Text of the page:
Rail strikes are already planned on October 1 and 5, threatening fresh travel chaos for passengers.
RMT general secretary Mick Lynch said it was encouraging that the new Transport Secretary Anne-Marie Trevelyan had met the union.
“We welcome this more positive approach from the government to engage with us as a first step to finding a suitable settlement.
“However, as no new offer has been tabled, our members have no choice but to continue this strike action.
“We will continue to negotiate in good faith, but the employers and government need to understand our industrial campaign will continue for as long as it takes,” he said.
The affected train companies are Chiltern Railways, Cross Country Trains, Greater Anglia, LNER, East Midlands Railway, c2c, Great Western Railway, Hull Trains, Northern Trains, South Eastern, South Western Railway, Transpennine Express, Avanti West Coast, West Midlands Trains.
A Network Rail spokesperson said: “We have received notification of another strike by the RMT on Saturday October 8, just one week after another walkout it has co-ordinated with train drivers at Aslef.
“This latest strike will again mean very significant disruption for passengers, and we’ll be asking people to only travel if absolutely necessary due to the reduced service that will be in place.
“Full timetables for all upcoming strike days will be published in due course.”
The RMT had already previously announced a walkout for October 1, potentially disrupting travel to the governing Conservative Party's conference in Birmingham in central England which begins on October 2.
The Transport Salaried Staffs Association has already announced it will ballot hundreds of its members at Govia Thameslink Railway (GTR) over possible industrial action, including strikes. The union represents workers including platform and ticket office staff, train crew, engineers and management.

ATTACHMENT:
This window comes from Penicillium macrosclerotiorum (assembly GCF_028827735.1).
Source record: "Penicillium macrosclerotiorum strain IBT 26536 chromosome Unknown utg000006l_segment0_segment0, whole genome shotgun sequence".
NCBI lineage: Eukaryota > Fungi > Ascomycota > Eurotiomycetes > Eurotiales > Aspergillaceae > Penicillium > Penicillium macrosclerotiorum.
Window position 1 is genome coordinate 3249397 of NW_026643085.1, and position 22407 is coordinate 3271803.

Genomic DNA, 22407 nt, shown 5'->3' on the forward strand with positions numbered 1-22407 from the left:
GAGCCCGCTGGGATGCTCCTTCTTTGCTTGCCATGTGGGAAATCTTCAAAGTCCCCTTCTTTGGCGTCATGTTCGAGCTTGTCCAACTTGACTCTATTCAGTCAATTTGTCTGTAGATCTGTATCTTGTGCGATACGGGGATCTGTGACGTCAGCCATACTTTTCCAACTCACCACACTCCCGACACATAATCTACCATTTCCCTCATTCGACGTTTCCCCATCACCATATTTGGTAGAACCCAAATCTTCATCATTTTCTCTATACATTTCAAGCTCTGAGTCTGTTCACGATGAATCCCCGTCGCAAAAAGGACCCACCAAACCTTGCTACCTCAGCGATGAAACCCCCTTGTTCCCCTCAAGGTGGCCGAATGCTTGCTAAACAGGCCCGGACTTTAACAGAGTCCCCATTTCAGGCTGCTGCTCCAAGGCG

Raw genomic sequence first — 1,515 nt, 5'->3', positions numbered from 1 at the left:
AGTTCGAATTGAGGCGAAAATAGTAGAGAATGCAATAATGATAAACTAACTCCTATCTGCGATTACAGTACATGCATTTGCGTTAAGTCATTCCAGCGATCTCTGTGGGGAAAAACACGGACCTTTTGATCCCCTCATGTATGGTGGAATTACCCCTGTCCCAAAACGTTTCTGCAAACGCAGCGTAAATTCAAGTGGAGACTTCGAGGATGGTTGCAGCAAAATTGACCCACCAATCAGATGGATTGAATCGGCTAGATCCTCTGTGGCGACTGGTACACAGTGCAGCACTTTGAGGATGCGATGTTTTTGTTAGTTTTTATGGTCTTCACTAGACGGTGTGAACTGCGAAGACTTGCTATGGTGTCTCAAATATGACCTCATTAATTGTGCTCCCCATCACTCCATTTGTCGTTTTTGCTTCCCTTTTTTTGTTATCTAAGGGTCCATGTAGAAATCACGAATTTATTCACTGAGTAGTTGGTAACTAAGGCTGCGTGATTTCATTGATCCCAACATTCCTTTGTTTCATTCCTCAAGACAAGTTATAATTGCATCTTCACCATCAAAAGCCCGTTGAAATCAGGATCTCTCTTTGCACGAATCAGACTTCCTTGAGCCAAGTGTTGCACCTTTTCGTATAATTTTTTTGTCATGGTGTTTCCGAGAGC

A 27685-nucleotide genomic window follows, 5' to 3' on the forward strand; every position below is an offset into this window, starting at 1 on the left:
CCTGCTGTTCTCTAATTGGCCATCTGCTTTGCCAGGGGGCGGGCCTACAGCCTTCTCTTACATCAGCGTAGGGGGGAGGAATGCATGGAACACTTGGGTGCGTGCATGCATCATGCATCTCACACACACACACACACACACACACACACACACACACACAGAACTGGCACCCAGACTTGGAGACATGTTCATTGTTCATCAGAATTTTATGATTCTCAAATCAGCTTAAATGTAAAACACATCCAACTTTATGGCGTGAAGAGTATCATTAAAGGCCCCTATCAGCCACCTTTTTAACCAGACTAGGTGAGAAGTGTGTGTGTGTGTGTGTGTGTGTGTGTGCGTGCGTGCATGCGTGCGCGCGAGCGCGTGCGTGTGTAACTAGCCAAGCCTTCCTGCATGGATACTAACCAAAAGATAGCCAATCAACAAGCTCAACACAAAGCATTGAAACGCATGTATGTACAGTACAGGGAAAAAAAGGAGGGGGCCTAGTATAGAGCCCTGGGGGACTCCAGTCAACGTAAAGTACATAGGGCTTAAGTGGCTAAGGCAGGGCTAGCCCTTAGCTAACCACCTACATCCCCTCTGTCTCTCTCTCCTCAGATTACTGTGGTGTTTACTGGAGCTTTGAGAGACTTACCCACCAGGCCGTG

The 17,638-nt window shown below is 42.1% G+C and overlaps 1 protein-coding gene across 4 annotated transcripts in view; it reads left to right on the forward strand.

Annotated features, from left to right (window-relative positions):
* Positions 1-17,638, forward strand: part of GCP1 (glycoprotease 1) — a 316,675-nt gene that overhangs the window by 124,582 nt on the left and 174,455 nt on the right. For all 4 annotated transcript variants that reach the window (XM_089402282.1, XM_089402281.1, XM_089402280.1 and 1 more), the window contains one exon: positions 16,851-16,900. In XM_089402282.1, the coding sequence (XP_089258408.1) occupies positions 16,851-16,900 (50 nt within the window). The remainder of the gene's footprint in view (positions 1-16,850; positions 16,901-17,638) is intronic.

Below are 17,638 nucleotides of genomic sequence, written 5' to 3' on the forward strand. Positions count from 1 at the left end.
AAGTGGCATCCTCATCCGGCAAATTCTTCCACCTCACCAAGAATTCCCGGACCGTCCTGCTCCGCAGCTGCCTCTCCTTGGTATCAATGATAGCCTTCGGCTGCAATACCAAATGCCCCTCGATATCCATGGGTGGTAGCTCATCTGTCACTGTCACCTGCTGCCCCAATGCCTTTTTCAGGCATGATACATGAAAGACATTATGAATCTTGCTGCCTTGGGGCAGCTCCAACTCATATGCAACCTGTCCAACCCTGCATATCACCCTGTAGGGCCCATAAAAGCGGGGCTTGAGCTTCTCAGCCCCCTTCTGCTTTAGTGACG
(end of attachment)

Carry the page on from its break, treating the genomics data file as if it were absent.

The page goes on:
It follows a summer of prolonged industrial action by the RMT as part of a long-running dispute over pay and conditions with Network Rail.
The RMT staged three days of industrial action in June, with further strikes taking place throughout July and August.
Previous strike action due to be undertaken by the union on September 15 and 17 was cancelled following the death of the Queen.
Speaking in the US on Wednesday, Prime Minister Liz Truss called for an edn to the strikes.
She said: “We are committed to bringing in legislation for minimum service levels on rail as soon as possible.
“My message is: I want this country to be successful. And that means people being able to get to work. People being able to get on with their business, people being able to move projects forward.
“So I would encourage rail workers to get back to work. There’s no doubt we’re facing tough times as a country. I want to take a constructive approach with the unions, but I would tell them to get back to work.”
The Department for Transport warned that the unions were taking the railway system back to the “dark ages”.
A spokesman said: “Thousands of people once again will have their day-to-day lives disrupted and be unable to attend work, school or doctor’s appointments.
“Our railway is in desperate need of modernisation but all more strikes will do is take it back to the dark ages and push passengers further away.
“We urge union bosses to reconsider this divisive action and instead work with their employers, not against them, to agree a new way forward.”